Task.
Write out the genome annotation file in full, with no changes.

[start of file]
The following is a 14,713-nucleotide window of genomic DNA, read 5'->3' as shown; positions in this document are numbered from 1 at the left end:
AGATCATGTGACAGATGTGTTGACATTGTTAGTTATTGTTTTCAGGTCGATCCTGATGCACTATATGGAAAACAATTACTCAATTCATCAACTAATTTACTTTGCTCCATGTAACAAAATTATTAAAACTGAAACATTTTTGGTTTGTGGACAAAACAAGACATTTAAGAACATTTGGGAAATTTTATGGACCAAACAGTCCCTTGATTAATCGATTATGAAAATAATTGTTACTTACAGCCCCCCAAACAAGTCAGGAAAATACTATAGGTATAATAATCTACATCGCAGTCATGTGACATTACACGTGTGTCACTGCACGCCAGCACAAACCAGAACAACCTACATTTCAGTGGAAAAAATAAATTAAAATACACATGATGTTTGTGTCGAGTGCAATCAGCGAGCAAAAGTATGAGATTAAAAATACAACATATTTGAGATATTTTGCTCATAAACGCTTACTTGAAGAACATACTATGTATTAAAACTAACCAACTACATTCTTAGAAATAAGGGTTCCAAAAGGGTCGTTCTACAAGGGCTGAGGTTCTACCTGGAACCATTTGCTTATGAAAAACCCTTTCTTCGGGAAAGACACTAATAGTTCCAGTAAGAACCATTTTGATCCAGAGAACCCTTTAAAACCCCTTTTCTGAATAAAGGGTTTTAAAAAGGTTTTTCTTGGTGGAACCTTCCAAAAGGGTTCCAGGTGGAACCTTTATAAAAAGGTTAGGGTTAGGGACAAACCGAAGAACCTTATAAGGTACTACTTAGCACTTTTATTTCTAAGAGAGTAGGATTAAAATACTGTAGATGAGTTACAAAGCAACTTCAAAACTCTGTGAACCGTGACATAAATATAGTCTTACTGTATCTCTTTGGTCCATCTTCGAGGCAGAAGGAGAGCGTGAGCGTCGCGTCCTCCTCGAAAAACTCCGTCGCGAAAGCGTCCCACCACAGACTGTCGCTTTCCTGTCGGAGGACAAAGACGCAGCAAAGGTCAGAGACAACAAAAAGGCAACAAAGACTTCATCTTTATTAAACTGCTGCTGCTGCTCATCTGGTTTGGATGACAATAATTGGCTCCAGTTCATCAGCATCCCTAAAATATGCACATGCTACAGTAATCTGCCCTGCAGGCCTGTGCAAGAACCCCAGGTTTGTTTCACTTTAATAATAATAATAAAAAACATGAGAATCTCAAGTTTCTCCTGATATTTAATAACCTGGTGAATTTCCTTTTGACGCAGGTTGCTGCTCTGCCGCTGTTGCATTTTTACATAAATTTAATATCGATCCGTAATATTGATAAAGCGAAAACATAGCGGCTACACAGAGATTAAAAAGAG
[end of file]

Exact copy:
The following is a 14,713-nucleotide window of genomic DNA, read 5'->3' as shown; positions in this document are numbered from 1 at the left end:
AGATCATGTGACAGATGTGTTGACATTGTTAGTTATTGTTTTCAGGTCGATCCTGATGCACTATATGGAAAACAATTACTCAATTCATCAACTAATTTACTTTGCTCCATGTAACAAAATTATTAAAACTGAAACATTTTTGGTTTGTGGACAAAACAAGACATTTAAGAACATTTGGGAAATTTTATGGACCAAACAGTCCCTTGATTAATCGATTATGAAAATAATTGTTACTTACAGCCCCCCAAACAAGTCAGGAAAATACTATAGGTATAATAATCTACATCGCAGTCATGTGACATTACACGTGTGTCACTGCACGCCAGCACAAACCAGAACAACCTACATTTCAGTGGAAAAAATAAATTAAAATACACATGATGTTTGTGTCGAGTGCAATCAGCGAGCAAAAGTATGAGATTAAAAATACAACATATTTGAGATATTTTGCTCATAAACGCTTACTTGAAGAACATACTATGTATTAAAACTAACCAACTACATTCTTAGAAATAAGGGTTCCAAAAGGGTCGTTCTACAAGGGCTGAGGTTCTACCTGGAACCATTTGCTTATGAAAAACCCTTTCTTCGGGAAAGACACTAATAGTTCCAGTAAGAACCATTTTGATCCAGAGAACCCTTTAAAACCCCTTTTCTGAATAAAGGGTTTTAAAAAGGTTTTTCTTGGTGGAACCTTCCAAAAGGGTTCCAGGTGGAACCTTTATAAAAAGGTTAGGGTTAGGGACAAACCGAAGAACCTTATAAGGTACTACTTAGCACTTTTATTTCTAAGAGAGTAGGATTAAAATACTGTAGATGAGTTACAAAGCAACTTCAAAACTCTGTGAACCGTGACATAAATATAGTCTTACTGTATCTCTTTGGTCCATCTTCGAGGCAGAAGGAGAGCGTGAGCGTCGCGTCCTCCTCGAAAAACTCCGTCGCGAAAGCGTCCCACCACAGACTGTCGCTTTCCTGTCGGAGGACAAAGACGCAGCAAAGGTCAGAGACAACAAAAAGGCAACAAAGACTTCATCTTTATTAAACTGCTGCTGCTGCTCATCTGGTTTGGATGACAATAATTGGCTCCAGTTCATCAGCATCCCTAAAATATGCACATGCTACAGTAATCTGCCCTGCAGGCCTGTGCAAGAACCCCAGGTTTGTTTCACTTTAATAATAATAATAAAAAACATGAGAATCTCAAGTTTCTCCTGATATTTAATAACCTGGTGAATTTCCTTTTGACGCAGGTTGCTGCTCTGCCGCTGTTGCATTTTTACATAAATTTAATATCGATCCGTAATATTGATAAAGCGAAAACATAGCGGCTACACAGAGATTAAAAAGAG